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    Fillo triangles not katafi
    not sure whether the custard is the same I'd need to test it....cornflour is pretty distinctive I think I would have caught that flavor.
     
  9. shroomgirl

    shroomgirl

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    Bayou if your on this thread at all check out Sirops and see if they have the recipe available. It is one of the greats!
     
  10. mudbug

    mudbug

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    shroomgirl,

    I believe Ashta is American/Lebanese, not originally Lebanese. I believe the recipe you are looking for is an adaptation of an authentic Lebanese dessert that originated in that country known as "kataifi b'ashta ". You may want to check it out...

    kataifi b'ashta

    CUSTARD FILLING:

    4 c Milk
    3/4 c Cornflour
    4 Eggs; beaten
    1 pn Salt
    1/2 c Sugar
    1 ts Vanilla essence
    1/4 ts Rose essence

    KATAIFI CRUST:

    500 g Kataifi (shredded pastry)
    3/4 c Unsalted butter;

    SYRUP:

    2 c Sugar
    1 1/2 c Water
    1 Thin strip lemon rind
    1 Piece of cinnamon bark
    3 ts Lemon juice

    Oven temperature: 190 C (375 F) Cooking
    time: 1 hour Combine milk and cornflour in a
    heavy pan. Blend in beaten eggs and add salt
    and sugar. Place over medium heat and stir
    constantly until thickened and bubbling.
    Remove from heat, stir in vanilla and rose
    essence and cover top of custard with
    buttered paper to prevent a skin forming.
    Place kataifi in a large bowl and gently
    separate strands with fingers. Grease a 20 x
    28 cm (8 x 11 inch) oven dish with some of
    the butter. Put half the kataifi in the
    base, pressing it down to make it compact.
    Drizzle 1/4 cup butterr evenly over it. Pour
    custard filling over kataifi, spreading it
    evenly. Top with remaining kataifi. Spread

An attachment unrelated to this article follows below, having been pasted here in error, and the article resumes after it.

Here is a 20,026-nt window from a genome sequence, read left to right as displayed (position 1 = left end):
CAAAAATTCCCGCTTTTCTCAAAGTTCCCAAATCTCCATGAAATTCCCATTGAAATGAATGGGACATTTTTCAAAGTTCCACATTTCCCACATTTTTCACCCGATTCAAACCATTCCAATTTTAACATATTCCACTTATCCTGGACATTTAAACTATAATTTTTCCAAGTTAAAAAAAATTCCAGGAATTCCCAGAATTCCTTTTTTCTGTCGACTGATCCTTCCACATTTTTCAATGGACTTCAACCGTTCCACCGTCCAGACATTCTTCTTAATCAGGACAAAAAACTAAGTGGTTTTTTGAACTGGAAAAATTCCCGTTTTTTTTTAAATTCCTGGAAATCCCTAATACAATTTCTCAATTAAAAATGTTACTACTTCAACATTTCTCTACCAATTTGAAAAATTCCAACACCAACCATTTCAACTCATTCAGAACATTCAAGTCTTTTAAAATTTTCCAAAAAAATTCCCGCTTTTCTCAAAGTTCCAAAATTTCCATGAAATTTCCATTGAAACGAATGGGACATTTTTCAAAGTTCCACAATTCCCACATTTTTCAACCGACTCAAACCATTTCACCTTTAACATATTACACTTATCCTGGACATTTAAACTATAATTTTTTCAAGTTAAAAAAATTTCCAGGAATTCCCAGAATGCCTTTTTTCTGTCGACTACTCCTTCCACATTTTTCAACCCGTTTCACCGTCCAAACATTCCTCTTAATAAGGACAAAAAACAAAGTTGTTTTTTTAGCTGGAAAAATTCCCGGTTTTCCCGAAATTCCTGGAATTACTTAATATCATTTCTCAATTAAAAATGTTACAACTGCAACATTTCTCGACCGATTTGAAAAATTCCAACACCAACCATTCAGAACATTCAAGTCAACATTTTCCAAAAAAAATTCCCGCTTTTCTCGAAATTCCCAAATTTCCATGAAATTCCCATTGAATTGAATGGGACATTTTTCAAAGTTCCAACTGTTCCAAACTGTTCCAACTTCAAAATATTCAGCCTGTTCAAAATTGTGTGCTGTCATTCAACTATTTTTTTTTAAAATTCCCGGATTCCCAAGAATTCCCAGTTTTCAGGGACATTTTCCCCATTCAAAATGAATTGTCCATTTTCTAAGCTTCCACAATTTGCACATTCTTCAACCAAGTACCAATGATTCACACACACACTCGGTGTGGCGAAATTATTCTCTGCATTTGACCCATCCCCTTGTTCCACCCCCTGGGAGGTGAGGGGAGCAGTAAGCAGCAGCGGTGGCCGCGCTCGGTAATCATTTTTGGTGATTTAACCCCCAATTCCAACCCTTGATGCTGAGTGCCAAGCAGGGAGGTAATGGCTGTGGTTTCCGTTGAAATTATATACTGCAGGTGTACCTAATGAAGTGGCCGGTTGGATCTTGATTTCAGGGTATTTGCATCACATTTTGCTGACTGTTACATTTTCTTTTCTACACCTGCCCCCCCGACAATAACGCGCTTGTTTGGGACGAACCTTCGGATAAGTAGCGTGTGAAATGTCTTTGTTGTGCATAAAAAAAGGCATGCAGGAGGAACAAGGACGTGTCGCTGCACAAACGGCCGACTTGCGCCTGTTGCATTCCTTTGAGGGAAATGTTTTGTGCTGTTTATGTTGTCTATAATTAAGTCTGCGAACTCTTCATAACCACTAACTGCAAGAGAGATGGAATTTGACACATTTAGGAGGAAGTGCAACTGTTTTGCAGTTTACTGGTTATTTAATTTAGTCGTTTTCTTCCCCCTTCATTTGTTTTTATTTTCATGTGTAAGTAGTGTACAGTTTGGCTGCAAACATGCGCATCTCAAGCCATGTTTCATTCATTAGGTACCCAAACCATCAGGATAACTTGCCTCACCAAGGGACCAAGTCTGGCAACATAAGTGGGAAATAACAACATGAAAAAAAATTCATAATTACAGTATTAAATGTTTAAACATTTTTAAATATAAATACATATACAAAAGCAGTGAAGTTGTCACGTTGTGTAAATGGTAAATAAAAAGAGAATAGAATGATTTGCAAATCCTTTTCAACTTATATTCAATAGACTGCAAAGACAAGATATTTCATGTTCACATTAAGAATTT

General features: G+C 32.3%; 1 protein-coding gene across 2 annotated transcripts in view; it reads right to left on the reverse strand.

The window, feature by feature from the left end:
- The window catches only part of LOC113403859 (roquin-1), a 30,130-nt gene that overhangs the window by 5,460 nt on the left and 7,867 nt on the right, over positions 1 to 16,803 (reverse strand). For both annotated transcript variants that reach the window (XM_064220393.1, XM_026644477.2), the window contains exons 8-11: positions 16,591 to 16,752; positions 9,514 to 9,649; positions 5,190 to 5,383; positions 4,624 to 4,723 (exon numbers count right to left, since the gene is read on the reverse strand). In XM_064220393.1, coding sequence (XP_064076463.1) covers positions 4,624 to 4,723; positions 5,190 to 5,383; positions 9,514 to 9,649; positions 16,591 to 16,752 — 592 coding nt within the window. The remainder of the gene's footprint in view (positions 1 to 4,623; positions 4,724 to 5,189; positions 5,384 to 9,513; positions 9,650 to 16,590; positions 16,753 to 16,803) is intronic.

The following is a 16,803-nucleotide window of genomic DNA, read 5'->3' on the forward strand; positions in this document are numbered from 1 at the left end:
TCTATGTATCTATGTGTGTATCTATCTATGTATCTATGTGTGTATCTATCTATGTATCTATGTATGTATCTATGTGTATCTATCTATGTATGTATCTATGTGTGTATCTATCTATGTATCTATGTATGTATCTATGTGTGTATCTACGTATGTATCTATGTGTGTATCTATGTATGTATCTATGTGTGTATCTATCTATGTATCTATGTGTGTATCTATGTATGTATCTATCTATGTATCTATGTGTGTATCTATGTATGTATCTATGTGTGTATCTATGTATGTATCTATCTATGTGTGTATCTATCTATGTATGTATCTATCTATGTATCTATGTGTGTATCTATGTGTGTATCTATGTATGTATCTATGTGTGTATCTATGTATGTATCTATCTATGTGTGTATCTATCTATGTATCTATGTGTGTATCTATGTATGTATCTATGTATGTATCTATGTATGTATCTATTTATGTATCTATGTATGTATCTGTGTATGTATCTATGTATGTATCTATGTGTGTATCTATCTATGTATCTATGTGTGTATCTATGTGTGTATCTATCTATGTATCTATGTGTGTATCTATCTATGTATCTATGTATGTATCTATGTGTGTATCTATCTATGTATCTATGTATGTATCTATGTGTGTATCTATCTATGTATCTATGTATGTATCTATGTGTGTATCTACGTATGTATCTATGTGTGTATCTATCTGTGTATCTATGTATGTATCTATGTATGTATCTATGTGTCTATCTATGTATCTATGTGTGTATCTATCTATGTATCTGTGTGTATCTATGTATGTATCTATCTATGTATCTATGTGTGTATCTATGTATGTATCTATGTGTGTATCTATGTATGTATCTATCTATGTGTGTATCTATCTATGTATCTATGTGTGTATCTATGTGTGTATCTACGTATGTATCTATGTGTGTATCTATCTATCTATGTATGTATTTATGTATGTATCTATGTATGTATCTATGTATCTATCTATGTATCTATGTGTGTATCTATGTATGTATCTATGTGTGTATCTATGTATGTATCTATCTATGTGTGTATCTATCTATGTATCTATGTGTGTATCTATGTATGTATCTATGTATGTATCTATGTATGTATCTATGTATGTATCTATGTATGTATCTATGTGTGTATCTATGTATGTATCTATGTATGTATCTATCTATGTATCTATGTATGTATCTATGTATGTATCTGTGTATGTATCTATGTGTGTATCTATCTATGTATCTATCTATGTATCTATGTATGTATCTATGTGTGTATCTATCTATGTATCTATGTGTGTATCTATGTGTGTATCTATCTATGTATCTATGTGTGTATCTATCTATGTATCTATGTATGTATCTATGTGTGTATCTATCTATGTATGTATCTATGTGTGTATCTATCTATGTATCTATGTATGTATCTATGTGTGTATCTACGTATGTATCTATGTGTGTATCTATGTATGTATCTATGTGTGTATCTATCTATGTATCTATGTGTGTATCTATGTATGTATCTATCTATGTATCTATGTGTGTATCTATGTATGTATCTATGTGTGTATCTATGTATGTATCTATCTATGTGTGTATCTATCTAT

evenly and pat down gently. Pour remaining
    melted butter evenly over top. Bake in a
    moderately hot oven for 45 minutes until
    golden brown. Remove from oven and leave
    until cool. Dissolve sugar in water over
    medium heat, add lemon rind and cinnamon
    bark and bring to the boil. Add lemon juice
    and boil over medium heat for 15 minutes,
    skimming when necessary. Do not stir once
    syrup is boiling. Strain hot syrup over
    cooled pastry. Leave until cold and cut into
    diamond shapes to serve. Note: The previous
    recipe is the traditional way in which this
    dessert is made. As the custard and syrup
    soften the kataifi, many good cooks use the
    following method for a crisp finish: Prepare
    the syrup as directed above and leave until
    cool. Place the kataifi in a bowl and loosen
    stands. Pour on 1/2 cup melted, unsalted
    butter and mix with fingers to coat strands.
    Spread kataifi in two buttered 20 x 28 cm (8
    x 11 inch) straight-sided oven dishes and
    press down to make it compact. Bake in a
    moderately hot oven for 20-25 minutes until
    golden - take care that it does not become
    too brown. Remove from the oven and pour
    cooled syrup evenly over hot kataifi in each
    dish. Cover each dish with a tea towel so
    that kataifi softens slightly, otherwise it
    will be difficult to cut. Make custard as
    directed in previous recipe and pour while
    hot onto kataifi in one dish. Invert other
    dish of kataifi on top of the custard. Leave
    uncovered until cool, then cut into diamond
    shapes to serve.

    From: "The Complete Middle East Cookbook" by
    Tess Mallos ISBN: 1 86302 069 1
     
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  11. mudbug

    mudbug

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    Do you think the above recipe is the correct one? If not, exactly how is the one you had different?
     
  12. book

    book

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    The restaurant Byblos on Magazine St. in New Orleans serves a killer version of this, but instad of being in a folded fillo triangle it is served warm in a gathered fillo "pouch" with a light Rose syrup and pistachio nuts. I don't know if it is the same Chief now as before the hurricane, but the chief last year told me he thickens his custard with white bread crumbs. TO DIE FOR!!!!
     
  13. blueschef

    blueschef

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    I am not a big dessert person but man that sounds good!
     
  14. doczip

    doczip

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    Wow, 11 years and I am posting. Ashta is not American/Lebanese. It is lebanese, well arabic to be exact. In egypt they call it qashta. My grandfather owned numerous stores in Beirut that specialized in ashta, among other things. Unfortnuately, he did many years before I was born and the war closed his empire.

    Traditionally, ashta is made from skimming the fat that collects on top of milk when it is heated. These days, people use a variety of starch based techniques to replicate this.
     
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  15. christy

    christy

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    This sounds divine! I have to make these soon.
     
  16. mercedes

    mercedes

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    thats right. its a lebanese dessert. i would like to know who ur dad was? and do u know how to make it?